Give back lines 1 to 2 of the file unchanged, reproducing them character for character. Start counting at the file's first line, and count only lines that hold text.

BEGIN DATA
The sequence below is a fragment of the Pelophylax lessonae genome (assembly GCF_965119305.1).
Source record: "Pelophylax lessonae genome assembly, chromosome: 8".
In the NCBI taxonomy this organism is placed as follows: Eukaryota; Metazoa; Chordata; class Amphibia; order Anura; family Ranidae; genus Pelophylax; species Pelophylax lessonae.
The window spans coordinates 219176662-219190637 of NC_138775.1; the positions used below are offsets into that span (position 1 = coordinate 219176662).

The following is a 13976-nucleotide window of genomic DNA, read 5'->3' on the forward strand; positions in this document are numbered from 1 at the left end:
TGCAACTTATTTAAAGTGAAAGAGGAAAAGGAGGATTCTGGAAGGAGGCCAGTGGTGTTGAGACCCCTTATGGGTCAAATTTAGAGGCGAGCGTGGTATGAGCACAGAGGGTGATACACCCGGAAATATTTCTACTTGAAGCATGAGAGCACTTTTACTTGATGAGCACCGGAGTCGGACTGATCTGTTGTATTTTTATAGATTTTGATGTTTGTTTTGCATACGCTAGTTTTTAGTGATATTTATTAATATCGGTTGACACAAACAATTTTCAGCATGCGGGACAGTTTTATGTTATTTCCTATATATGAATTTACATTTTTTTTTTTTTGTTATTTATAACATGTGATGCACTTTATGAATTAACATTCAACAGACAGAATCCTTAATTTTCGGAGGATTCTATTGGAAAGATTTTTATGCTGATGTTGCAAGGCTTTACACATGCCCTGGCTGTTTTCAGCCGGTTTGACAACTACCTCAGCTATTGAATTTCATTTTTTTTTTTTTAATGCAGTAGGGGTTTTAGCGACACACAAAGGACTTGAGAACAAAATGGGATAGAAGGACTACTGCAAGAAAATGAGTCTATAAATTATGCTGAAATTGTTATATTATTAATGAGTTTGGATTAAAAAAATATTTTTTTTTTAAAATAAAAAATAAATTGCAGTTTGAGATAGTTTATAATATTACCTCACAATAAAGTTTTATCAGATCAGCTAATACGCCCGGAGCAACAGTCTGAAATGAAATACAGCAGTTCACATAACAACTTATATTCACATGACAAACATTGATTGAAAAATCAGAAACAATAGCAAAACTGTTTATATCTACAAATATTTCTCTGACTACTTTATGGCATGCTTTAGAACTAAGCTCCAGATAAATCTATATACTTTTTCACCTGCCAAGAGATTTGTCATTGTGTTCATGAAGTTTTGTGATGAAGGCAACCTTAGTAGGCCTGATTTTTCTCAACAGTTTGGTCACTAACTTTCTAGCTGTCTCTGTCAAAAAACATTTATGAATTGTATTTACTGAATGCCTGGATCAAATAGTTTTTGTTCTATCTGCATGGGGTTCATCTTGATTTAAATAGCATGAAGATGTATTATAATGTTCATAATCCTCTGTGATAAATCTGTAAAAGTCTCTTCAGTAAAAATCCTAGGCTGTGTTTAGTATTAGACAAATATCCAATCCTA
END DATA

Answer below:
The sequence below is a fragment of the Pelophylax lessonae genome (assembly GCF_965119305.1).
Source record: "Pelophylax lessonae genome assembly, chromosome: 8".